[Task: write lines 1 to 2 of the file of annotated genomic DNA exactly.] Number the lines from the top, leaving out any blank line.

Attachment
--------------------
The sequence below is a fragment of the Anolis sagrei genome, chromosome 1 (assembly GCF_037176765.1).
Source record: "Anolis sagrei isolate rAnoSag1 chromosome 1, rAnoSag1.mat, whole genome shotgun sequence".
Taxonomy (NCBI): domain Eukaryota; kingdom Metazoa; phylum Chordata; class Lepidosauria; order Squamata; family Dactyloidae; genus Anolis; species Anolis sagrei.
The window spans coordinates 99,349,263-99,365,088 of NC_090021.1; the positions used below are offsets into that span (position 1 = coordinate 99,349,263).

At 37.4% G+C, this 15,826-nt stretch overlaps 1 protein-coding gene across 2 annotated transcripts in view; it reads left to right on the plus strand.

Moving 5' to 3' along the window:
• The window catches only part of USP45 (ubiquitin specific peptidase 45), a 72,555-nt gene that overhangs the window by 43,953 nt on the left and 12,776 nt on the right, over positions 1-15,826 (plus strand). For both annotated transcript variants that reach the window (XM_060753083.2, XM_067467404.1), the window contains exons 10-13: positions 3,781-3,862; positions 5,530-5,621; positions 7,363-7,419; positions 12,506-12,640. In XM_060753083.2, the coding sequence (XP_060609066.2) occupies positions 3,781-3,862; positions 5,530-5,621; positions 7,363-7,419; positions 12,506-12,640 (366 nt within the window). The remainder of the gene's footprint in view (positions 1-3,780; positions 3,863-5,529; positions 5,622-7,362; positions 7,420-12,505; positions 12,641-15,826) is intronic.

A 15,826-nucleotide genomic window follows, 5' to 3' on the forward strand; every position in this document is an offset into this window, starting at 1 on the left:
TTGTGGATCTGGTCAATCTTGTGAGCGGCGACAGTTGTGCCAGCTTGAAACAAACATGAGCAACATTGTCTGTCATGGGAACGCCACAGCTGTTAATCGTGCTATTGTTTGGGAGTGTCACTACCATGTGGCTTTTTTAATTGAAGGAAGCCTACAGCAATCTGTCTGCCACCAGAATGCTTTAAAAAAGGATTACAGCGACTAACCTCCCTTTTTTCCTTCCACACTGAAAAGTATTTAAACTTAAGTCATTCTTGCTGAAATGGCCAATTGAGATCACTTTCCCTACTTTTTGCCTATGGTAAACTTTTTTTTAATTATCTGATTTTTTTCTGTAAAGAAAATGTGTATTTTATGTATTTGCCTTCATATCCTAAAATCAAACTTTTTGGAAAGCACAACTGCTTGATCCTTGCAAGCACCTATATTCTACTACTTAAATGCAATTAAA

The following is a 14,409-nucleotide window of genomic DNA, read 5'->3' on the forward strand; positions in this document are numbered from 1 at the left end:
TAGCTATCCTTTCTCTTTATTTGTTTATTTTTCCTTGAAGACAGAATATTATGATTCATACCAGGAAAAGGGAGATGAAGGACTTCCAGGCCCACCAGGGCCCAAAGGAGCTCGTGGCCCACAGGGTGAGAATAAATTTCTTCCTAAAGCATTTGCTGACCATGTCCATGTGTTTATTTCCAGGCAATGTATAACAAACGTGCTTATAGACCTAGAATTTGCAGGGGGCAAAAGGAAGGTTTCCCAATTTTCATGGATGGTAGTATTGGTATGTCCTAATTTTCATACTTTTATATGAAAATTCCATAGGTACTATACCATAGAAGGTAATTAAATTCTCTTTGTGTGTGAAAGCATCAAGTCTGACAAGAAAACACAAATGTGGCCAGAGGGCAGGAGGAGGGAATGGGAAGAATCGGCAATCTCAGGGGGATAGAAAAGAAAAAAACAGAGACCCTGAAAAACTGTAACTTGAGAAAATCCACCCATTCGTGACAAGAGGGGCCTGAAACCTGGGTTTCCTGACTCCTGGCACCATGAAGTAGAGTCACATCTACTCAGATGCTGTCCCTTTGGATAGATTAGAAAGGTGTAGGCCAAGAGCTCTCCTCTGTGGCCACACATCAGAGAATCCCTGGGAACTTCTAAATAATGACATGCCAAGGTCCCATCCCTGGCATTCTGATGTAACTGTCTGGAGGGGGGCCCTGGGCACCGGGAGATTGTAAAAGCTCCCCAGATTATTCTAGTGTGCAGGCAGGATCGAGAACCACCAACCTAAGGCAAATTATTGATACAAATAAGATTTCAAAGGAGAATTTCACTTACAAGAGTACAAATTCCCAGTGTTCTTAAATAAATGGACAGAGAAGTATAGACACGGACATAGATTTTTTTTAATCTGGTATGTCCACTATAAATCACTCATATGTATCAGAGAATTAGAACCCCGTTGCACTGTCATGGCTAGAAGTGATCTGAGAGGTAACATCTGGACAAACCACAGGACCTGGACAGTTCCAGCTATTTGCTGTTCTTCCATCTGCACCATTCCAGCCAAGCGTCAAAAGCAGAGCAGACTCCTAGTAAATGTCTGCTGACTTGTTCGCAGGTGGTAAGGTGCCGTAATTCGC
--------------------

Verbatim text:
The sequence below is a fragment of the Anolis sagrei genome, chromosome 1 (assembly GCF_037176765.1).
Source record: "Anolis sagrei isolate rAnoSag1 chromosome 1, rAnoSag1.mat, whole genome shotgun sequence".